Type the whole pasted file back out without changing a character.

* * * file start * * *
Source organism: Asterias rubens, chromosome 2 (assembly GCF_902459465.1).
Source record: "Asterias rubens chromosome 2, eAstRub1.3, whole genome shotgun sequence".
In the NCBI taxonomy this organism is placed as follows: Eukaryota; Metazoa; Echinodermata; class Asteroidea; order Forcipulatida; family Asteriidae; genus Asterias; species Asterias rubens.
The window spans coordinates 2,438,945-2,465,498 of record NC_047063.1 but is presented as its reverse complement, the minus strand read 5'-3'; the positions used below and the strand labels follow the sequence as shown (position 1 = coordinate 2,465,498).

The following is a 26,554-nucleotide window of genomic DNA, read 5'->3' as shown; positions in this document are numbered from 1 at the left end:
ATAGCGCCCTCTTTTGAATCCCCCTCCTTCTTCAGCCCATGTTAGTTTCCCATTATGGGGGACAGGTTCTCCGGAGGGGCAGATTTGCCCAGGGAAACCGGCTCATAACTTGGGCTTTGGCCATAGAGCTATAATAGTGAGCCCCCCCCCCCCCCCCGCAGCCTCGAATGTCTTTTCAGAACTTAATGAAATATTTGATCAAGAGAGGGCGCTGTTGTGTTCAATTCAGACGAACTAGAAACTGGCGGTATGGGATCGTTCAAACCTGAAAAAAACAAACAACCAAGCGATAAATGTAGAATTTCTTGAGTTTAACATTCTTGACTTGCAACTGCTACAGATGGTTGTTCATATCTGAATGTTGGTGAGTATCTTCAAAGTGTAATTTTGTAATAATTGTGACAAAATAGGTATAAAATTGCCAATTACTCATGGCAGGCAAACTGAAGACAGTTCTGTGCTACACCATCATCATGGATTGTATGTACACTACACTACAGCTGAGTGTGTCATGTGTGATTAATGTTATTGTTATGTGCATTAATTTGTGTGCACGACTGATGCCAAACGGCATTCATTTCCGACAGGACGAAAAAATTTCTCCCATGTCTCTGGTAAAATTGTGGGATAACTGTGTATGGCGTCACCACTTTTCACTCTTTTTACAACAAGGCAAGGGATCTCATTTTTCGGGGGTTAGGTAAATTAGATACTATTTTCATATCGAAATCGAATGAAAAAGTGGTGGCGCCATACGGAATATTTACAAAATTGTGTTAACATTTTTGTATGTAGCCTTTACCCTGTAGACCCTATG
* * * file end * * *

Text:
Source organism: Asterias rubens, chromosome 2 (assembly GCF_902459465.1).
Source record: "Asterias rubens chromosome 2, eAstRub1.3, whole genome shotgun sequence".
In the NCBI taxonomy this organism is placed as follows: Eukaryota; Metazoa; Echinodermata; class Asteroidea; order Forcipulatida; family Asteriidae; genus Asterias; species Asterias rubens.
The window spans coordinates 2,438,945-2,465,498 of record NC_047063.1 but is presented as its reverse complement, the minus strand read 5'-3'; the positions used below and the strand labels follow the sequence as shown (position 1 = coordinate 2,465,498).

The following is a 26,554-nucleotide window of genomic DNA, read 5'->3' as shown; positions in this document are numbered from 1 at the left end:
ATAGCGCCCTCTTTTGAATCCCCCTCCTTCTTCAGCCCATGTTAGTTTCCCATTATGGGGGACAGGTTCTCCGGAGGGGCAGATTTGCCCAGGGAAACCGGCTCATAACTTGGGCTTTGGCCATAGAGCTATAATAGTGAGCCCCCCCCCCCCCCCCGCAGCCTCGAATGTCTTTTCAGAACTTAATGAAATATTTGATCAAGAGAGGGCGCTGTTGTGTTCAATTCAGACGAACTAGAAACTGGCGGTATGGGATCGTTCAAACCTGAAAAAAACAAACAACCAAGCGATAAATGTAGAATTTCTTGAGTTTAACATTCTTGACTTGCAACTGCTACAGATGGTTGTTCATATCTGAATGTTGGTGAGTATCTTCAAAGTGTAATTTTGTAATAATTGTGACAAAATAGGTATAAAATTGCCAATTACTCATGGCAGGCAAACTGAAGACAGTTCTGTGCTACACCATCATCATGGATTGTATGTACACTACACTACAGCTGAGTGTGTCATGTGTGATTAATGTTATTGTTATGTGCATTAATTTGTGTGCACGACTGATGCCAAACGGCATTCATTTCCGACAGGACGAAAAAATTTCTCCCATGTCTCTGGTAAAATTGTGGGATAACTGTGTATGGCGTCACCACTTTTCACTCTTTTTACAACAAGGCAAGGGATCTCATTTTTCGGGGGTTAGGTAAATTAGATACTATTTTCATATCGAAATCGAATGAAAAAGTGGTGGCGCCATACGGAATATTTACAAAATTGTGTTAACATTTTTGTATGTAGCCTTTACCCTGTAGACCCTATG